The other two current theater pieces on offer from Off-Center are “Blind Date” and “Whiskey Tasting,” the latter of which involves two people and one actor, serving as the bartender. The more you invest the more you reap, in terms of emotional satisfaction.

These experiments in interpersonal connection also are not for cynics.

“Deck of Cards,” co-conceived by Jenny Koons and Christopher Gabriel Núñez, written by Christopher Gabriel Núñez, developed and directed by Jenny Koons, asks participants to bring a small token to pass on to another audience member. In turn, you get a token from someone else. (I was on the receiving end of a New Age-y refrigerator magnet.)

The digital program guide will give away the “Between Us” locations and players, so don’t consult ahead of time if you’d rather be surprised.

Denver Center’s Off-Center production “Between Us” is an immersive experiment, drawing one actor and one or two patrons into an intimate act of improv. (Provided by Off-Center)

My guide, played by donnie l. betts (lowercase intentional), and my card reader, played by Jessica Austgen, provided an absorbing, spiritually aware session, by turns satisfying and naive.

But how can DCPA make money on this project, especially when two actors are involved in “Deck of Cards”? That’s a lot of resources for a single audience member.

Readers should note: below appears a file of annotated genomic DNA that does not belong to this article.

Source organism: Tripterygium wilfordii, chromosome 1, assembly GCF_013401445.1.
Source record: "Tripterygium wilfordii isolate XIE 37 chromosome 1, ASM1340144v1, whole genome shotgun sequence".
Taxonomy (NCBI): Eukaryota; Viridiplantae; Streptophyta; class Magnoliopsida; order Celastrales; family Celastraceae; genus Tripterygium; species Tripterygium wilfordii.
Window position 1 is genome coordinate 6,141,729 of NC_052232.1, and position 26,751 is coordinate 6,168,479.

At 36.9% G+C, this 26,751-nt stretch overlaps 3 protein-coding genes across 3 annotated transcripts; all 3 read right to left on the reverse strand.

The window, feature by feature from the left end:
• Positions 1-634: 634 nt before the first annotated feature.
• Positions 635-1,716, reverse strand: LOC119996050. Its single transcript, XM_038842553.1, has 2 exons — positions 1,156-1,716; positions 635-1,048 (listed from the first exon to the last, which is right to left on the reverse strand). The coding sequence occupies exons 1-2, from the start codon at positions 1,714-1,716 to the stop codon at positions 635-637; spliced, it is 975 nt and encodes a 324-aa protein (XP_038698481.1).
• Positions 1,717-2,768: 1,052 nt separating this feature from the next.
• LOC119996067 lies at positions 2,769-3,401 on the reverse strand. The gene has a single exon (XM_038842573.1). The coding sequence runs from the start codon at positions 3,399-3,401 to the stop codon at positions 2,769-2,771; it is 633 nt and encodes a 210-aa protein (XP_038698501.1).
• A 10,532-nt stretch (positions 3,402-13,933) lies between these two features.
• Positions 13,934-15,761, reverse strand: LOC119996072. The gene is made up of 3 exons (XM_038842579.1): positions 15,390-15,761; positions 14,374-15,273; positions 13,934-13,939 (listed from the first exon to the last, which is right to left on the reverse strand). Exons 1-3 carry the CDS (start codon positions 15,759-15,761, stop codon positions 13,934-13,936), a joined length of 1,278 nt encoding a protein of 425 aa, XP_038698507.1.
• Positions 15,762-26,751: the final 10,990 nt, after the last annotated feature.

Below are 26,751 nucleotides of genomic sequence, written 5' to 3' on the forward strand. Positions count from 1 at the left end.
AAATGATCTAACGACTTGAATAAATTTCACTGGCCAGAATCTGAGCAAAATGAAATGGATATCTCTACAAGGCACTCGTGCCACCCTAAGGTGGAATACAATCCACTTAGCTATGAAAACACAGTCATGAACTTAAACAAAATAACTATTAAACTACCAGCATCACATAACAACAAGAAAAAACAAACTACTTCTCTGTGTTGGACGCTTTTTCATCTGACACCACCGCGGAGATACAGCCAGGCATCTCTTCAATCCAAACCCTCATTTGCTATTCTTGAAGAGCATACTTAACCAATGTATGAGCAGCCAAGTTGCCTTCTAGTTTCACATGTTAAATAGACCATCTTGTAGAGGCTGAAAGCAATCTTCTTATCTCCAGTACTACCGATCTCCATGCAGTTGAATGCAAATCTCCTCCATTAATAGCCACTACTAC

Off-Center’s Miller responded via email, “Like other non-profit theatres, ticket sales only cover a portion of our expenses — not just for one-on-ones such as this, but also for larger traditional productions. While the actor-to-audience ratio is high in ‘Between Us,’ these experiences do not include many other typical elements of a theatrical production (scenery, lighting, etc.) nor the time and labor it takes to create and run them.”

Miller credited “a generous grant” from the Wallace Foundation for the past four years that has supported Off-Center’s experiential-theater efforts.

“Their support has enabled us to take big artistic risks, ranging from the huge 16,000 square foot production of “Sweet & Lucky” (summer 2016, created by Third Rail Projects) to this intimate one-on-one experience in “Between Us.”

“This artistic risk-taking is essential for us to continue innovating, and that is why the DCPA and the Wallace Foundation are investing in it,” Miller said. “‘Between Us’ is an opportunity for Off-Center to dive headfirst into developing the most intimate experience possible, and to provide a truly unique artistic experience for our audience. Additionally, we are learning tons about Denver’s appetite for adventurous, intimate work, which will inform our future productions, big and small.”

The response so far seems uneven, with plenty of $50 tickets remaining for “Deck of Cards” and “The Blind Date.” Perhaps unsurprisingly, “The Whiskey Tasting” is selling the best ($60 includes a flight of four tastings).

“With Between Us, we are exploring how much real agency we can give the audience in the experience while still delivering a cohesive narrative with a satisfying ending,” Miller said in introducing the concept. From my experience, the effort succeeds in giving agency to the participant, not so much in delivering a narrative.